NEW YORK (Fortune) -- Federal Reserve chairman Ben Bernanke took a half-step out of the shadows Wednesday. But for all his talk of transparency, Bernanke seems more intent on shoring up the Fed's political flanks than on opening up the central bank's books.
Bernanke said in testimony before the House Financial Services Committee that he would support a Government Accountability Office review of the Fed's emergency lending facilities, and would back legislation identifying the firms taking Fed funding in these programs "after an appropriate delay."
This represents a softening of Bernanke's opposition to an audit of some Fed operations by the GAO, the investigative arm of Congress.
In November, a congressional subcommittee approved an amendment calling for a full-fledged audit, prompting Bernanke to warn that a "takeover" of monetary policy by Congress could undermine market stability.
But Bernanke hasn't forgotten about the Fed's cherished independence. His pledge Wednesday to cooperate with an expanded GAO audit stops well short of giving Congress any oversight of monetary policy -- the decisions the Fed makes regarding interest rates and banking reserves that affect the amount of money sloshing around in the economy.
"Clearly he's trying to offer Congress something of a compromise, so he can keep monetary policy out of the discussion," said Mark Calabria, a former Senate Banking Committee staffer who is now director of financial regulation studies at the libertarian Cato Institute in Washington.
Bernanke's proposal comes as anger over the financial bailouts of 2008 and 2009 has continued to build. Critics say the Fed has failed to fully explain how it arrived at bailout decisions that cost taxpayers billions of dollars.
Bernanke was expected to win reconfirmation to his four-year post as Fed chief in routine fashion. But the outcome appeared in doubt for much of last month before lobbying by the White House in Congress finally pushed the Senate to a 70-30 vote to reconfirm him.
With the economy struggling through the early stages of a jobless recovery and the government widely perceived to be in the pocket of Wall Street, it behooves Bernanke to meet his less vocal critics in Congress halfway, in hopes of forging a deal to preserve the Fed's independence to set monetary policy.
"My sense is that he has seen the writing on the wall and realized that they cannot hide behind a veil of secrecy given the public outrage," said University of Oregon economics professor Tim Duy, who follows monetary policy at his Fed Watch blog.
Yet it would be a mistake to make too much of this latest shift, given all the loopholes in the sort of audit Bernanke evidently envisions.
For instance, much of the anger over the bailouts has focused on the Federal Reserve Bank of New York's handling of its multistage, multibillion-dollar rescue of AIG (AIG, Fortune 500). Documents subpoenaed by Congress this year show the New York Fed pressured the insurer not to disclose the terms of the bailout in securities filings even when the company wanted to.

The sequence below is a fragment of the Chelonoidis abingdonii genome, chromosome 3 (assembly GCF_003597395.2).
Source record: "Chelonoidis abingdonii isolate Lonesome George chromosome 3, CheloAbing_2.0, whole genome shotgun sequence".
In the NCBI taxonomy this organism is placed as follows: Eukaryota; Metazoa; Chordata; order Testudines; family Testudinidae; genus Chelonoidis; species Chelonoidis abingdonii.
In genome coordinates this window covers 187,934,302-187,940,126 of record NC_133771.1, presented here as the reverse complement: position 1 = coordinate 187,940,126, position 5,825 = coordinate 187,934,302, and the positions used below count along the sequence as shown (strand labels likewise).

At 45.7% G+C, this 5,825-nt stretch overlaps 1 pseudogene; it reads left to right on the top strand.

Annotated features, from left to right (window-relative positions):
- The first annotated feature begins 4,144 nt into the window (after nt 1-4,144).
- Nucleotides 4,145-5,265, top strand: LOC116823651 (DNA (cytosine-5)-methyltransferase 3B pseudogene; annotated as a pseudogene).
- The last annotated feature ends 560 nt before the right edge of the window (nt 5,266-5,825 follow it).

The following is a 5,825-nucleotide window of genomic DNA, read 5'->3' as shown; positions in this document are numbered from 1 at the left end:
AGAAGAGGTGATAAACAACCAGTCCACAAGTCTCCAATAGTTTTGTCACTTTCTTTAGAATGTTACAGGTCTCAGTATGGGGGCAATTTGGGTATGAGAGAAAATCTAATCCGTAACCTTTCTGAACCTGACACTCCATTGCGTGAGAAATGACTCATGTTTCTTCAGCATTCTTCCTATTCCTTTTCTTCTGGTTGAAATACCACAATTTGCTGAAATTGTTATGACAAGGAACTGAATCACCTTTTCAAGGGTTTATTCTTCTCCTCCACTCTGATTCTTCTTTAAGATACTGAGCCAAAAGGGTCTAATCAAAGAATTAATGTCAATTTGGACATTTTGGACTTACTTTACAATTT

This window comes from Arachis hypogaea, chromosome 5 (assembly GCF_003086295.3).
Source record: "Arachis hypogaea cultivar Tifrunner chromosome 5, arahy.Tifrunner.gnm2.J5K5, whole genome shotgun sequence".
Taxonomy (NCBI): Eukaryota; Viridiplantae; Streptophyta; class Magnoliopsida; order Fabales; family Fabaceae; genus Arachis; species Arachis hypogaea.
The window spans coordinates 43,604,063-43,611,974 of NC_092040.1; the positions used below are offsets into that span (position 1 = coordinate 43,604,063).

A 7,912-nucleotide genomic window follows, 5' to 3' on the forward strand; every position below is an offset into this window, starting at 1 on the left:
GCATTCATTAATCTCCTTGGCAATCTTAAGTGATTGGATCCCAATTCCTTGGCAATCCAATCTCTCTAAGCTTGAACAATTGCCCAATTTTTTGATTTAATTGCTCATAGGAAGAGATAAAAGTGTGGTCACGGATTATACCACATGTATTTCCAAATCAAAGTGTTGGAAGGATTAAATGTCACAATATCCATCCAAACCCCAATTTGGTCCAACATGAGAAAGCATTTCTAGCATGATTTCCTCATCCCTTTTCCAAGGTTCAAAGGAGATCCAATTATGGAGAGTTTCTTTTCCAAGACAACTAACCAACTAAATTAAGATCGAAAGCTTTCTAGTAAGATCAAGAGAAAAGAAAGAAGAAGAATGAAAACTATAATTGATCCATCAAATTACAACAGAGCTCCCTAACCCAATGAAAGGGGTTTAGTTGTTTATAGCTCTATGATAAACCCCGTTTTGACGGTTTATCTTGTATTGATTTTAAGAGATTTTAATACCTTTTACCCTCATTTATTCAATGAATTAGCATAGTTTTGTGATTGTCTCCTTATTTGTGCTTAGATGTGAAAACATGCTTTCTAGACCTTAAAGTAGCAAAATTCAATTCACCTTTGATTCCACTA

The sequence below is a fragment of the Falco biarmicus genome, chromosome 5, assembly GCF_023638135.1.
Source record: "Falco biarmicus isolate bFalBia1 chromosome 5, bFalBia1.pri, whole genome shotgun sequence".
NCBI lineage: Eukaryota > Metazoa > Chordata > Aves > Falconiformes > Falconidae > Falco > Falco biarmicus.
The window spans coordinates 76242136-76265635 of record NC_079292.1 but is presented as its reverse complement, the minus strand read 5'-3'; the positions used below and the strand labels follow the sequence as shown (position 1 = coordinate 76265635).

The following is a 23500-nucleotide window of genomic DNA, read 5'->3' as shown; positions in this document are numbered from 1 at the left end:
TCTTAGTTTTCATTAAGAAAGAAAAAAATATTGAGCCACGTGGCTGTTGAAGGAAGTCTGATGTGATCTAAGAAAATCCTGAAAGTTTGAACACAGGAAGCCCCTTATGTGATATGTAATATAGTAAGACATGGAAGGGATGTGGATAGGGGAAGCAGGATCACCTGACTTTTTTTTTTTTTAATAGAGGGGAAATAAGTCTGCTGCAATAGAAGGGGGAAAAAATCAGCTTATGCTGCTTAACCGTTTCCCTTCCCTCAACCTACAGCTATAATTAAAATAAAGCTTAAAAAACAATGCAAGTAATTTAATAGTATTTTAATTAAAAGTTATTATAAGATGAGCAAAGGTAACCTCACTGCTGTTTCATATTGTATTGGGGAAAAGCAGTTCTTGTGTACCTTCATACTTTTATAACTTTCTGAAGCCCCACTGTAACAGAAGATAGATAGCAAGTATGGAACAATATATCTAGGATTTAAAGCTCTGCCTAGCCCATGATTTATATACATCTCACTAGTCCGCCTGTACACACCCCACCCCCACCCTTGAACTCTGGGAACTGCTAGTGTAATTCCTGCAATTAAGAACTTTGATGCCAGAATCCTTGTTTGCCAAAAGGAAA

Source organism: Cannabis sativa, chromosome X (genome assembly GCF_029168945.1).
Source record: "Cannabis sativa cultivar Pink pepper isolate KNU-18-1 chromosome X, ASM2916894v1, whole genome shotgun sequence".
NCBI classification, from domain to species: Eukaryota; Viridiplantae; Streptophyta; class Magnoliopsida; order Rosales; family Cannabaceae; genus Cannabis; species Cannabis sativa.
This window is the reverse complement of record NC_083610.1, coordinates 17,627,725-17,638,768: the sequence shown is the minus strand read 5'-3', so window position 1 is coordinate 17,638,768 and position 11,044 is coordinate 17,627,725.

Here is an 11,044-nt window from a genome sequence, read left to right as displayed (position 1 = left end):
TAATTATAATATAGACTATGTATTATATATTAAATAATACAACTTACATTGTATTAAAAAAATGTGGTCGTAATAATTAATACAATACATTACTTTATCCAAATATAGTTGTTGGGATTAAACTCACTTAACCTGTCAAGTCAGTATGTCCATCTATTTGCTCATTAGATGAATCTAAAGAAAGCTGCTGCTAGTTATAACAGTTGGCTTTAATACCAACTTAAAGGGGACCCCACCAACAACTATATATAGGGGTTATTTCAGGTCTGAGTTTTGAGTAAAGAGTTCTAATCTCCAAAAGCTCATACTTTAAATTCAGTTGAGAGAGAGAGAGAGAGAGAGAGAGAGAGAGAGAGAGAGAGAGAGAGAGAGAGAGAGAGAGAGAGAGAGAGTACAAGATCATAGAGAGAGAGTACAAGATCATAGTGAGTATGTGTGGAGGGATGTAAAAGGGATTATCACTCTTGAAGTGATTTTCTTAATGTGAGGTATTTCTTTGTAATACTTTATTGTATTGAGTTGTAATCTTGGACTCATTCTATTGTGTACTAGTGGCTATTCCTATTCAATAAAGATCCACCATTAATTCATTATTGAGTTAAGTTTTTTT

The key issue there was a list of the securities that had been insured by AIG and the banks that had purchased the derivatives conferring insurance. The New York Fed repeatedly opposed the release of this list, which shows that big banks including Goldman Sachs (GS, Fortune 500) and Deutsche Bank (DB) of Germany received full compensation for securities worth much less in the market.
Duy said Bernanke's proposal wouldn't make such a list of securities accepted as collateral or purchased by the Fed available to the public, though "this is what I think most critics really want."
That said, it wasn't clear what one of the loudest and most persistent foes of the Fed, Rep. Ron Paul, R-Texas, was after Wednesday in his questioning of Bernanke.
Apparently making a case for an audit, Paul rambled on about the Fed's alleged loans to Saddam Hussein in the 1980s and its purported plans to fund a bailout of Greece.
Bernanke responded that the allegations were "absolutely bizarre" before adding that the Fed has no plans to participate in a bailout of any foreign country.
As wacky as the exchange was, it could actually strengthen the case for a full audit. Regular reports from the GAO can only boost the pitifully low level of economic understanding in Congress, Calabria said.
And with rates already near zero and the Fed having spent more than $1 trillion supporting housing, the Fed may already appear to be bowing to political pressure to make sure the economy doesn't deteriorate further in a key election year.
"I'm open to the case that we need Fed monetary independence, but I just don't know that the Fed has made it persuasively," Calabria said. "It's hard to believe Congress could make policy any looser than it is."
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